October 3, 2012 · 0 Comments
Every new birth represents the triumph of hope over sordid experience. We may be convinced that the world is going to hell in a handbasket, but as a civilization and as individuals, we still propagate our species, which would be a perverse infliction on the new-born if we didn’t genuinely believe that the next generation will be better off than our own.
In that sense, the birth of a new political party on Tuesday, which represents the metamorphosis of one strand of the India Against Corruption platform under Arvind Kejriwal into a political entity, too symbolises an optimism among its followers that while our political system may not be perfect – far from it, in fact – it can always be perfected.
It is also significant for one other reason. Along with Anna Hazare, Kejriwal came to represent for much of last year a widely shared cynicism of the prevailing political culture, which can be encapsulated in the ‘sab neta chor hain‘ mentality. That Kejriwal wants to wade into the political muck, where the rules of the game are hopelessly weighted against new entrants like himself, and work for change from within the system is worthy of admiration.
After all, it’s far easier to bang away on pots and pans at streetcorners and whip up anti-establishment rage than it is to get your hands dirty and be the change you want to see in the world.
At the very fundamental level, the advent of a party that wants to dramatically change the political culture by making it more accountable to the “aam aadmi” represents a healthy churn and a striking contrast to our mainstream parties, which today symbolise the status quo and are only too happy to wallow in the stagnant waters of a corrupted polity. Every party mouths platitudes about the need for electoral reforms, but since they’ve effectively gamed the system to their advantage, there is very little incentive for them to change.
Kejriwal’s party may or may not succeed in its promise of change, but so long as he (and his followers) can offer a realistic alternative template for governance, they will be contributing, even if only on the margins, to shaping a marginally better political culture.
But the audacity of hope that Kejriwal’s as-yet-unnamed party represents must be tempered by wisdom and reason. In his comments on Tuesday, Kejriwal promised to”change the system“within a fortnight of being “voted to power”. Again, that sentiment too symbolises audacity, but it’s a dishonest promise-the-moon kind of audacity that does little to acknowledge the challenge of change that he will doubtless face.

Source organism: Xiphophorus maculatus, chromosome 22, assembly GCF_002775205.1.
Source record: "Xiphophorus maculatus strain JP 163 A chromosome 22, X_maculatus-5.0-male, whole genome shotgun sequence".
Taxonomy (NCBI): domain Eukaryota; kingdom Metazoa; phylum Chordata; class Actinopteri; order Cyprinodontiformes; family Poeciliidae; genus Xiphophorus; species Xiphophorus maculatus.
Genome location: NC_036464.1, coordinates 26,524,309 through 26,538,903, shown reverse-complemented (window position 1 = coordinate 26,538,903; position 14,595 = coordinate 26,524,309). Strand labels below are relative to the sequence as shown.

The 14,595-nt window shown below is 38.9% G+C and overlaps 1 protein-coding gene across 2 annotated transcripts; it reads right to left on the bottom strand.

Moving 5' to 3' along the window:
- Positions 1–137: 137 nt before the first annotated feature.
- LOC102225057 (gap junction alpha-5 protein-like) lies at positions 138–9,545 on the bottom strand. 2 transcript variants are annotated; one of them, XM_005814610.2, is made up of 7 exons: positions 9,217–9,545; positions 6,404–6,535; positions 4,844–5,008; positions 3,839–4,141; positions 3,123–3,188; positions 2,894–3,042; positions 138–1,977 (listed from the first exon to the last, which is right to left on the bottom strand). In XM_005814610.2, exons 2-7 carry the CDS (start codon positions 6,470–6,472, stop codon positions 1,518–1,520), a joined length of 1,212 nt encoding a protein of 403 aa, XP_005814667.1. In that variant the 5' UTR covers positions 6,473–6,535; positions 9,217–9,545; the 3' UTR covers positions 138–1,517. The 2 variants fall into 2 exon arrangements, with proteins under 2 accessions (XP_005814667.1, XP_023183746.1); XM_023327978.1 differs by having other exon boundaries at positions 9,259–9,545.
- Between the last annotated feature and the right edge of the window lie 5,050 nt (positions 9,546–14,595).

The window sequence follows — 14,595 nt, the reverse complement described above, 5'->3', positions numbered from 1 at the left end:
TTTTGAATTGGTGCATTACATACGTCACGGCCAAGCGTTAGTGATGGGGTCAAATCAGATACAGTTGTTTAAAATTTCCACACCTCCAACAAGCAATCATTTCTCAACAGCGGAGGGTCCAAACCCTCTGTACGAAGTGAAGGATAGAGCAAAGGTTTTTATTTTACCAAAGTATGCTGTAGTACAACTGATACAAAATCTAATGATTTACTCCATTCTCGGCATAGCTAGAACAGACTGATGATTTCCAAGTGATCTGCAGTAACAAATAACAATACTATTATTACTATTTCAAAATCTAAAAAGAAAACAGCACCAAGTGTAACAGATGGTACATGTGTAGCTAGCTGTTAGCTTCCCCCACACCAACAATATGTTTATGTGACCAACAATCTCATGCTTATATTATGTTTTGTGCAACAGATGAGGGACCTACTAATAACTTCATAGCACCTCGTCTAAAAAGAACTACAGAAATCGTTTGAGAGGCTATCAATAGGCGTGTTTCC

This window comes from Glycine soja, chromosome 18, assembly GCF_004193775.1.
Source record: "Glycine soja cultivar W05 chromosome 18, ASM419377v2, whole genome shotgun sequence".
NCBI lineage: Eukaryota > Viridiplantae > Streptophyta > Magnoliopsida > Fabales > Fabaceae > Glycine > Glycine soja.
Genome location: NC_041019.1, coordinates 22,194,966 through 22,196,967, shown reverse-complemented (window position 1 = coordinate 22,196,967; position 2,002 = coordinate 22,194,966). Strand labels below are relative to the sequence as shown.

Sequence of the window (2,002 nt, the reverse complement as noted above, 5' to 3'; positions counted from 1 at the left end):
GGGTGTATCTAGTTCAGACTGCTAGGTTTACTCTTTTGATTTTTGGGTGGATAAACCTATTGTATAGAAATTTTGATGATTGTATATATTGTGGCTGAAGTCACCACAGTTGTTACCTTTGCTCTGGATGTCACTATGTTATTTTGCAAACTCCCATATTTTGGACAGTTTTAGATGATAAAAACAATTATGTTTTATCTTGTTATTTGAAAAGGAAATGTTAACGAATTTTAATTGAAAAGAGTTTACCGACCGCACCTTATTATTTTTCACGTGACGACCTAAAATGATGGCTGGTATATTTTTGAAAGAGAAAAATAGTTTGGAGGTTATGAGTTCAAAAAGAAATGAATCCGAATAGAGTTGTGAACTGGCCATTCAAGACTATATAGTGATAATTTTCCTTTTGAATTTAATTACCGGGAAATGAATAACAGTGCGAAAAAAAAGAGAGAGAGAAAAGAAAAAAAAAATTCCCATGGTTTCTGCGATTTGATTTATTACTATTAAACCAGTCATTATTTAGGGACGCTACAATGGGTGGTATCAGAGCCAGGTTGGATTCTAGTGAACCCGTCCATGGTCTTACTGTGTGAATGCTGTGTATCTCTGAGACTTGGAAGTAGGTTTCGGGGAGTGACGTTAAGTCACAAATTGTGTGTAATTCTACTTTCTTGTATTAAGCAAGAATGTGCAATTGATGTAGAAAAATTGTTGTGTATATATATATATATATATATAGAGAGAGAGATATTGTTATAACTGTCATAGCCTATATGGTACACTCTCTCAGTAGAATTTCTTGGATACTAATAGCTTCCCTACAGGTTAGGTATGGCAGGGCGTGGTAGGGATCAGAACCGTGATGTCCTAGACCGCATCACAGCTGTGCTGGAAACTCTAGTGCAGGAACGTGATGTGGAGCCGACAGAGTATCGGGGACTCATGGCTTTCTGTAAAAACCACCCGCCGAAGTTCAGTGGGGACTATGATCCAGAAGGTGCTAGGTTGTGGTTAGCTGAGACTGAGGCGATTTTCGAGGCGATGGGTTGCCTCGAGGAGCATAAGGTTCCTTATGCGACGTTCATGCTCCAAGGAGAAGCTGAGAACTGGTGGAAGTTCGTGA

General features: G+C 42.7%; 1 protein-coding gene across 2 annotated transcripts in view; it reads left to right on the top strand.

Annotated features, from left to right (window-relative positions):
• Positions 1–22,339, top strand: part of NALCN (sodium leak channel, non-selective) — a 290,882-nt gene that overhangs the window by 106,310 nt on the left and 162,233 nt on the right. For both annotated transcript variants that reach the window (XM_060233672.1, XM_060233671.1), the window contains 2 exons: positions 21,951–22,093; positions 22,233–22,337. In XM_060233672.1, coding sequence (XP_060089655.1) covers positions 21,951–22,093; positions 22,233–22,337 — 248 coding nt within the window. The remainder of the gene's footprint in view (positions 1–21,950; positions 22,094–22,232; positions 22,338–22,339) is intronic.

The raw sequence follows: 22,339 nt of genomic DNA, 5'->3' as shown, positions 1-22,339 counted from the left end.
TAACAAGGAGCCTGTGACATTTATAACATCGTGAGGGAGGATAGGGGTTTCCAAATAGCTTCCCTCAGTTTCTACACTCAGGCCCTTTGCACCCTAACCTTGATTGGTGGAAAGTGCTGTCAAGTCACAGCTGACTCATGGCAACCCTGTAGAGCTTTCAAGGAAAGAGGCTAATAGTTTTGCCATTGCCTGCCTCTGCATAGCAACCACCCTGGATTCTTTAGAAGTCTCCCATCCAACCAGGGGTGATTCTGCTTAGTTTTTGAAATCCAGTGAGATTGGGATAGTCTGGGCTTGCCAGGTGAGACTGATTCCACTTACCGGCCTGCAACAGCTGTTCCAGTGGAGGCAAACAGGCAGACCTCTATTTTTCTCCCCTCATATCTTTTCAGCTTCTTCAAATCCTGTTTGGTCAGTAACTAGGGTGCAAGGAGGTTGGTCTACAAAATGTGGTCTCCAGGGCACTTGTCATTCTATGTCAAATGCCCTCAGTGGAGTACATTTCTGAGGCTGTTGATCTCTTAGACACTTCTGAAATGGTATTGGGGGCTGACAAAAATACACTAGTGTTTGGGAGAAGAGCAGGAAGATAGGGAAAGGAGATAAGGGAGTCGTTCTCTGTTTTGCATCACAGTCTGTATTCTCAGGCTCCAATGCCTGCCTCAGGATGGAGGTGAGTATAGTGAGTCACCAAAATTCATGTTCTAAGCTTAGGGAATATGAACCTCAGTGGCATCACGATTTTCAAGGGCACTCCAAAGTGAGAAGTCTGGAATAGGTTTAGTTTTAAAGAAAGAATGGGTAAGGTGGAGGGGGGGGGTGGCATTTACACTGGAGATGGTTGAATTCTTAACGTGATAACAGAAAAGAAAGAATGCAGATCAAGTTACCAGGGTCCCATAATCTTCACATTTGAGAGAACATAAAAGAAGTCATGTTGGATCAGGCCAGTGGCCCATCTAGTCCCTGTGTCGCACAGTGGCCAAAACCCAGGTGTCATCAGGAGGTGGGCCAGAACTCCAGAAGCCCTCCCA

Kejriwal is manifestly looking to ride the “revolution of rising expectations” of a constituency that is jaded by the prevailing political culture, and in particular the pervasive presence of corruption all around. But in promising instant political nirvana “within a fortnight” of being “voted to power”, he may be setting himself up for a “revolution of rising frustrations” in the future. It requires rather more courage to say that the battle is going to be long and arduous; in this aspect, Kejriwal is only saying what he reckons his audience wants so desperately to hear, however unrealistic his promises may seem.
The new party’s worldview – as outlined in its Vision Document - also represents at one level an economic philosophy that will position it even further to the left of the political spectrum than Mamta Banerjee, who as everyone knows is looking to out-Left the Left. The economic sentiments embodied in the Vision Document show an inadequate appreciation of what has held India back from realising its potential in the 60-plus years since independence.
In that sense, at least, Kejriwal’s party represents the worst kind of unthinking pandering to the lowest common denominator of populism. And since no mainstream political party has the courage of conviction to make a cogent case against such mindlessness, Kejriwal will only be contributing to a downward spiral of competitive populism.
Perhaps Kejriwal’s economic worldview will evolve over time, but it seems far more likely that it will be bogged down by ideological rigidity. But in swinging so far to the left of the political spectrum, his party will only be entering a crowded trade, one where the prospects of returns are minimal.
Kejriwal’s party is evidently looking to make a splash in the Delhi Assembly elections of next year. Given the BJP’s failure to capitalise on the Congress government’s many failings, it does open up the space for a third political entity. But even so, Kejriwal’s fledgling party faces formidable odds, being the newest kid on the block, about whom not much is known as yet. But rather than set itself up as a party of governance in just one election, it should position itself in the short term as a “giant killer” by targeting specific constituencies with big-name candidates from mainstream parties.
That should give it the liftoff it needs if it is to distinguish itself in a crowded field – and be taken seriously as a party that’s in it for the long haul.
Welcome to the murky world of politics, Kejriwal. However flawed your economic worldview may be, our political system needs people who can shake things up a bit from time to time. Here’s hoping that you will never lose your sense of idealism – but always have the maturity to learn.
By Web Editor